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    ABSTRACT: Current treatment options for patients with active psoriatic arthritis (PsA) include synthetic disease-modifying antirheumatic drugs and biologic agents. Propelled by increased understanding of immunopathogenesis of PsA, new therapeutic agents targeting different biologic pathways have been evaluated. This article discusses novel small-molecule, orally available treatments that are currently in clinical development for the treatment of psoriasis and PsA. This includes the phosphodiesterase 4 inhibitor apremilast and Janus kinase (JAK) inhibitors. Apremilast has demonstrated significant improvements in patients with moderate to severe psoriasis and PsA in phase II and III clinical trials and has recently been approved for the treatment of PsA. Tofacitinib, an oral inhibitor of JAK3, JAK1, and, to a lesser degree, JAK2, approved for the treatment of rheumatoid arthritis in several countries, has demonstrated positive results in psoriasis in phase II studies. Studies in PsA are ongoing. With these new developments, treatment options will continue to improve in the future.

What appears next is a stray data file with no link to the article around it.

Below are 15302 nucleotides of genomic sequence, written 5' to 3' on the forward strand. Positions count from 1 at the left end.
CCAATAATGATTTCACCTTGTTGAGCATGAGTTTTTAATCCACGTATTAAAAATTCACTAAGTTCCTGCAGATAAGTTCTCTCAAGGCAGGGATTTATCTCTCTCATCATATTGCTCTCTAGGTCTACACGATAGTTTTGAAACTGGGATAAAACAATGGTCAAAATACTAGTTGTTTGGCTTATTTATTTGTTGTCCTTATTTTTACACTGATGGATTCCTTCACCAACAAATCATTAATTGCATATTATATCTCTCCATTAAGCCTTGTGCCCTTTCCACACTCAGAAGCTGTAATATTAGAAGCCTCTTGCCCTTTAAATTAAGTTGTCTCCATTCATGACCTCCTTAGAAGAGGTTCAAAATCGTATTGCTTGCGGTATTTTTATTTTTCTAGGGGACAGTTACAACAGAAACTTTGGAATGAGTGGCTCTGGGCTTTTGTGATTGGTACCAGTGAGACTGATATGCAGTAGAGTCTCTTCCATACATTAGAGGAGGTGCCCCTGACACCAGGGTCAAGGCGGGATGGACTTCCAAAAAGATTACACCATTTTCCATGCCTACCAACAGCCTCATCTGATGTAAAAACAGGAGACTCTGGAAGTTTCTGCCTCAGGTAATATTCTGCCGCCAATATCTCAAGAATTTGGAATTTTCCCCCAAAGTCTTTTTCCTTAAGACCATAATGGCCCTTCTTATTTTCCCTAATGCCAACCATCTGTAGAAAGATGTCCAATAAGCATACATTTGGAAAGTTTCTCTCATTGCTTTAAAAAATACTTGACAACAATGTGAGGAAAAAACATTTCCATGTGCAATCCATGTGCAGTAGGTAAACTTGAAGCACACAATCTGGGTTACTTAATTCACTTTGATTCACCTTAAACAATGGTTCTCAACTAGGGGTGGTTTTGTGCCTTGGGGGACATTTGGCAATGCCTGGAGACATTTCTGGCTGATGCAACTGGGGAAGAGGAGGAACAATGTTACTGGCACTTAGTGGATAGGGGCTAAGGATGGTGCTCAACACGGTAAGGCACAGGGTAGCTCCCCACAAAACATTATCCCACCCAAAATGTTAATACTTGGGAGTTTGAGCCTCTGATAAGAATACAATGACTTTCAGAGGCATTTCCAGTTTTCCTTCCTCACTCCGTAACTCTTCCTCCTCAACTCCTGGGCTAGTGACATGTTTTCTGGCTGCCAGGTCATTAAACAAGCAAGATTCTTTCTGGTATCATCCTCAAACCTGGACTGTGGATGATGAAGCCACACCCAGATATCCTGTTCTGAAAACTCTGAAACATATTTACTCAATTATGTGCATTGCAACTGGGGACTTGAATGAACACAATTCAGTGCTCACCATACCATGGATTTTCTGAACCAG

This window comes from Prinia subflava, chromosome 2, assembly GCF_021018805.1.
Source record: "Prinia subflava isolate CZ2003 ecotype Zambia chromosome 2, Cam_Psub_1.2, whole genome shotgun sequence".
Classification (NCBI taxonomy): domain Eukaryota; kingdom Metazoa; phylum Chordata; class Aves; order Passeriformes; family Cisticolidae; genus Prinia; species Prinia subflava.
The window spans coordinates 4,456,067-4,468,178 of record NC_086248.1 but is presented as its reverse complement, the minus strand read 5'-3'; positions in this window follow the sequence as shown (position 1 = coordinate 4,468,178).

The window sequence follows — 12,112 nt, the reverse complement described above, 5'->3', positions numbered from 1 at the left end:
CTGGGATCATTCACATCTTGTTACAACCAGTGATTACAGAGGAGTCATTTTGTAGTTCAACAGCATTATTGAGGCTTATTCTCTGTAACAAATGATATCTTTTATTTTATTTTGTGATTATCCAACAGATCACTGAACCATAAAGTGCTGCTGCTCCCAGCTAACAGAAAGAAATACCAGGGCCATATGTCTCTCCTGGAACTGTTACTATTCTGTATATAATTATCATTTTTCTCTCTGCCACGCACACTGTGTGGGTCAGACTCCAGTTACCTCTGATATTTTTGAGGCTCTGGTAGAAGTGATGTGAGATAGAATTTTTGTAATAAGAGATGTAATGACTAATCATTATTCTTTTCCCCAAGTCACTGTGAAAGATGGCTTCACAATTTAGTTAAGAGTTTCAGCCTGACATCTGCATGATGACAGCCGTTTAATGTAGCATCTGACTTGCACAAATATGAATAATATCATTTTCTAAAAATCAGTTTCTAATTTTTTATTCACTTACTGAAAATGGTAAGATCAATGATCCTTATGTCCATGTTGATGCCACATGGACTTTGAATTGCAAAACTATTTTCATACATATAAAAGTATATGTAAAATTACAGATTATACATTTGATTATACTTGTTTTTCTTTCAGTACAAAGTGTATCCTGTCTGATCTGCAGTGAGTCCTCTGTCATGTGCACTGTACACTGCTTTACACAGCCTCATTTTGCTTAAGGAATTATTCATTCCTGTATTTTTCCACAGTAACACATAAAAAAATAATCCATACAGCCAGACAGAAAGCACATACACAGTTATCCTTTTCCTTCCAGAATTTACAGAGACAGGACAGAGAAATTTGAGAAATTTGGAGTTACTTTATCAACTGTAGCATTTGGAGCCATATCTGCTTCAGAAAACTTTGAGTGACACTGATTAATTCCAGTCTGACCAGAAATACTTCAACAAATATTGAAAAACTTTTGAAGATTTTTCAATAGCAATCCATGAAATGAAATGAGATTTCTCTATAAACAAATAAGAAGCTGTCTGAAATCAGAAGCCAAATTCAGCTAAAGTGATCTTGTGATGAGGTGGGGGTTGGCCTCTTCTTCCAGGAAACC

Current Rheumatology Reports 09/2014; 16(9):443.
  • Clinical and experimental rheumatology 09/2014; 32 Suppl 85(5):1. · 2.66 Impact Factor
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    ABSTRACT: This study assessed the impact of simultaneous achievement of clinical, functional and structural efficacy, herein referred to as comprehensive disease control (CDC), on short-term and long-term work-related outcomes, health-related quality of life (HRQoL), pain and fatigue.
    Annals of the rheumatic diseases. 08/2014;
  • DoQuyen Huynh, Arthur Kavanaugh